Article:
“Back Page” The American Sentinel 7, 6, p. 48.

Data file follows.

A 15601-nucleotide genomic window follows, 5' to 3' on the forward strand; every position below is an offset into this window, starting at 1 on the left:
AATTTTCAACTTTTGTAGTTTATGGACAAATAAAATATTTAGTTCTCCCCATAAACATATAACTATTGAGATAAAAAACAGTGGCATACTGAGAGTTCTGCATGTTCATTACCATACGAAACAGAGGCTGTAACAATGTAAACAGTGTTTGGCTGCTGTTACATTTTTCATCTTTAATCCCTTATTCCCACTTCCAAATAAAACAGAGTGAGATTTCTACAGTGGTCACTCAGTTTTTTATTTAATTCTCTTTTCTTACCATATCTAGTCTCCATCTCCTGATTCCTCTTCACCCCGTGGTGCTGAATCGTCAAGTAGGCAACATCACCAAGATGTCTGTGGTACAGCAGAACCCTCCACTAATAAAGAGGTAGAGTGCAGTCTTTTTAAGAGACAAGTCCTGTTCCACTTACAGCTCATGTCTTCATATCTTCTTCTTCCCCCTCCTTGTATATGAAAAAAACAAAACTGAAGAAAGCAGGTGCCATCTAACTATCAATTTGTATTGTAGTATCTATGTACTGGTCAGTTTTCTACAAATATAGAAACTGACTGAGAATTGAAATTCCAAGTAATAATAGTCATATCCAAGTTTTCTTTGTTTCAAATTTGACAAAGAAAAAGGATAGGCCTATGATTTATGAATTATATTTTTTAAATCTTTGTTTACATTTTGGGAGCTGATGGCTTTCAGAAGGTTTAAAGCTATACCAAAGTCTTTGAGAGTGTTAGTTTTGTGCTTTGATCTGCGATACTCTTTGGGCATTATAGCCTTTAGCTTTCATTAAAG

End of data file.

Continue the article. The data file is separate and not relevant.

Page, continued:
THAT Sunday laws are and always were religious is shown by a mere glance at the British system, as set forth by Blackstone in his chapter on “Offenses against God and Religion.” There “profanation of the Lord’s day” is classed with such things as “apostasy,” “heresy,” “reviling the ordinances of the church,” “non-conformity to the worship of the church,” “witchcraft,” “conjuration,” “enchantment,” “sorcery,” “religious imposture, such as falsely pretending an extraordinary commission from Heaven,” adultery as an ecclesiastical offense cognizable by the spiritual court, and such confusion of civil and religious ideas as the punishment of drunkenness as an offense against God and religion. This is the company with which Sunday laws belong. The penalty for apostasy was, first, burning to death; this fell into disuse after a while. Then the penalty was that “for the first offense the offender should be rendered incapable to hold any office or place of truth.”

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